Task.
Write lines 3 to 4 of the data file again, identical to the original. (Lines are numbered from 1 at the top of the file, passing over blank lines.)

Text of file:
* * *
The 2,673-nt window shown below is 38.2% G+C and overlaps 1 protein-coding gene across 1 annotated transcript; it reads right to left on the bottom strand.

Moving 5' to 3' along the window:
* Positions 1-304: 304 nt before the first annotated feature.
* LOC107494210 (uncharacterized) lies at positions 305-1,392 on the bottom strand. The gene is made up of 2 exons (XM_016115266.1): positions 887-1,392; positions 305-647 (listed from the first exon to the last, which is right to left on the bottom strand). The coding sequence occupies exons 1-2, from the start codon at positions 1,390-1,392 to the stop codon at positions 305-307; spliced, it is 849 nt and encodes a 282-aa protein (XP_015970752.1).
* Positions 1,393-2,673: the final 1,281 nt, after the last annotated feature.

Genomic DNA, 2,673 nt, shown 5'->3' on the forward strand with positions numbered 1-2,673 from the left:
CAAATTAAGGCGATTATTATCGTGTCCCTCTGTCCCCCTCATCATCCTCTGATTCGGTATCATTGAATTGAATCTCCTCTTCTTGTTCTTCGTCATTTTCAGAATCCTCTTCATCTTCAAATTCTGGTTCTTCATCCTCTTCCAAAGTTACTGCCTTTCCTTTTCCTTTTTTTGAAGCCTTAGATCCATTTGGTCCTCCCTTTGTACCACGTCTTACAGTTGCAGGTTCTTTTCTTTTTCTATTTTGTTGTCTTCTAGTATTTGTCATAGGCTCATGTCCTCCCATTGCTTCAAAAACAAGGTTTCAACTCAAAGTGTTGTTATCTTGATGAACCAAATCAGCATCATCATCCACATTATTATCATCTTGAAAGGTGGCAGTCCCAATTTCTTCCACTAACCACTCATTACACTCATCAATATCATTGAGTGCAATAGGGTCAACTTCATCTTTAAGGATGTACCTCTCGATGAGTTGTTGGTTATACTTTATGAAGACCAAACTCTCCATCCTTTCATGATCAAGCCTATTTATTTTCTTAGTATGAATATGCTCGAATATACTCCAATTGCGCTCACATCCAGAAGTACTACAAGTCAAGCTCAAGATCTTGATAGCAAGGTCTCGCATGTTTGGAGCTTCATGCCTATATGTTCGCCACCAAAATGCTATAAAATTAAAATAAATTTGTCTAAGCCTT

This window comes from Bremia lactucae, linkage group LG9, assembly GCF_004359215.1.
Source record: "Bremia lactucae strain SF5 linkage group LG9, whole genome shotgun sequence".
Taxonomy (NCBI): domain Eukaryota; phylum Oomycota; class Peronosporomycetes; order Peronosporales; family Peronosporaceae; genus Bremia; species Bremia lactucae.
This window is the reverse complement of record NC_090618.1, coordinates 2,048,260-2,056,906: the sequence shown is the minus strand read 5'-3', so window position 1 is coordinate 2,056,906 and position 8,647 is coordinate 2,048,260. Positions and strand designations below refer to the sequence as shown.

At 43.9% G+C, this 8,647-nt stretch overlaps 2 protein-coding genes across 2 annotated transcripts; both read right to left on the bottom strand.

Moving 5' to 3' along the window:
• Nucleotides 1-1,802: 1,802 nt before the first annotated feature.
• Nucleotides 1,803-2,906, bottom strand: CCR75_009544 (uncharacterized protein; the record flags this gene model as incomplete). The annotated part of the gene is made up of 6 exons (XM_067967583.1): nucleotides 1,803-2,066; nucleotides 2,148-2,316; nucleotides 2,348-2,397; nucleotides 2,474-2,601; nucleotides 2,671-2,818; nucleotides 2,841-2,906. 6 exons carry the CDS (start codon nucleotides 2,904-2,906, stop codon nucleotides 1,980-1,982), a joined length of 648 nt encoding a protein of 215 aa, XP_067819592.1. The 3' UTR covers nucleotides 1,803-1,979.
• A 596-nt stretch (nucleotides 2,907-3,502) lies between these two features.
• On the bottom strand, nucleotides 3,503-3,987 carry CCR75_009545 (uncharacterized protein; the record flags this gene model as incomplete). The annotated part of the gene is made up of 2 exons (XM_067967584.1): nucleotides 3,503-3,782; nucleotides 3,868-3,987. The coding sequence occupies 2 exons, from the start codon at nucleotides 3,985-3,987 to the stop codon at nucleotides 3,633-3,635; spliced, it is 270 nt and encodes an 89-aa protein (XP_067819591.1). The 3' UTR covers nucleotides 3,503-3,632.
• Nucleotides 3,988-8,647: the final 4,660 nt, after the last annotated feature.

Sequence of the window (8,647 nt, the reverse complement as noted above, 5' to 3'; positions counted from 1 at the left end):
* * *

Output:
* Positions 1-304: 304 nt before the first annotated feature.
* LOC107494210 (uncharacterized) lies at positions 305-1,392 on the bottom strand. The gene is made up of 2 exons (XM_016115266.1): positions 887-1,392; positions 305-647 (listed from the first exon to the last, which is right to left on the bottom strand). The coding sequence occupies exons 1-2, from the start codon at positions 1,390-1,392 to the stop codon at positions 305-307; spliced, it is 849 nt and encodes a 282-aa protein (XP_015970752.1).